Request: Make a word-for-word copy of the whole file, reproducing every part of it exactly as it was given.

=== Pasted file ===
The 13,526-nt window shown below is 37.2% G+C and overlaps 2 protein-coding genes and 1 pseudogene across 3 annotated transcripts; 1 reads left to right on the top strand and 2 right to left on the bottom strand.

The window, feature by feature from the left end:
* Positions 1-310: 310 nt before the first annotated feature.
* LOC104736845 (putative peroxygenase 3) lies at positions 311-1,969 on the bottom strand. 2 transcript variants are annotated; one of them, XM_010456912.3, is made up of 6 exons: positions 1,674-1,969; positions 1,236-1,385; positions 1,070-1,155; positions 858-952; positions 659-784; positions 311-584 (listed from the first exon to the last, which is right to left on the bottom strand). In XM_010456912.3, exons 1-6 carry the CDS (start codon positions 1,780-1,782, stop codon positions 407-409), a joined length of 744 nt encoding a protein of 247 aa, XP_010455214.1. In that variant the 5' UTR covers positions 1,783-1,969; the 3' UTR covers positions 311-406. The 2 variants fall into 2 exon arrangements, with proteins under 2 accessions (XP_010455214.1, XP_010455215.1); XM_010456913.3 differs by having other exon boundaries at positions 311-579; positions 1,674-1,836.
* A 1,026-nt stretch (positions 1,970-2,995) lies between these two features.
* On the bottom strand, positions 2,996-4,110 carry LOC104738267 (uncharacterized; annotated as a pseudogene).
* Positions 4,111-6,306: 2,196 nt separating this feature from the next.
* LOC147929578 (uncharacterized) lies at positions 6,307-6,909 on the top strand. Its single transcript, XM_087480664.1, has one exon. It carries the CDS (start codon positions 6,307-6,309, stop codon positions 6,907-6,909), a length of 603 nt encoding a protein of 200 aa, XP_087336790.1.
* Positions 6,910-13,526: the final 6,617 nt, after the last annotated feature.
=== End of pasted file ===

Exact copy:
The 13,526-nt window shown below is 37.2% G+C and overlaps 2 protein-coding genes and 1 pseudogene across 3 annotated transcripts; 1 reads left to right on the top strand and 2 right to left on the bottom strand.

The window, feature by feature from the left end:
* Positions 1-310: 310 nt before the first annotated feature.
* LOC104736845 (putative peroxygenase 3) lies at positions 311-1,969 on the bottom strand. 2 transcript variants are annotated; one of them, XM_010456912.3, is made up of 6 exons: positions 1,674-1,969; positions 1,236-1,385; positions 1,070-1,155; positions 858-952; positions 659-784; positions 311-584 (listed from the first exon to the last, which is right to left on the bottom strand). In XM_010456912.3, exons 1-6 carry the CDS (start codon positions 1,780-1,782, stop codon positions 407-409), a joined length of 744 nt encoding a protein of 247 aa, XP_010455214.1. In that variant the 5' UTR covers positions 1,783-1,969; the 3' UTR covers positions 311-406. The 2 variants fall into 2 exon arrangements, with proteins under 2 accessions (XP_010455214.1, XP_010455215.1); XM_010456913.3 differs by having other exon boundaries at positions 311-579; positions 1,674-1,836.
* A 1,026-nt stretch (positions 1,970-2,995) lies between these two features.
* On the bottom strand, positions 2,996-4,110 carry LOC104738267 (uncharacterized; annotated as a pseudogene).
* Positions 4,111-6,306: 2,196 nt separating this feature from the next.
* LOC147929578 (uncharacterized) lies at positions 6,307-6,909 on the top strand. Its single transcript, XM_087480664.1, has one exon. It carries the CDS (start codon positions 6,307-6,309, stop codon positions 6,907-6,909), a length of 603 nt encoding a protein of 200 aa, XP_087336790.1.
* Positions 6,910-13,526: the final 6,617 nt, after the last annotated feature.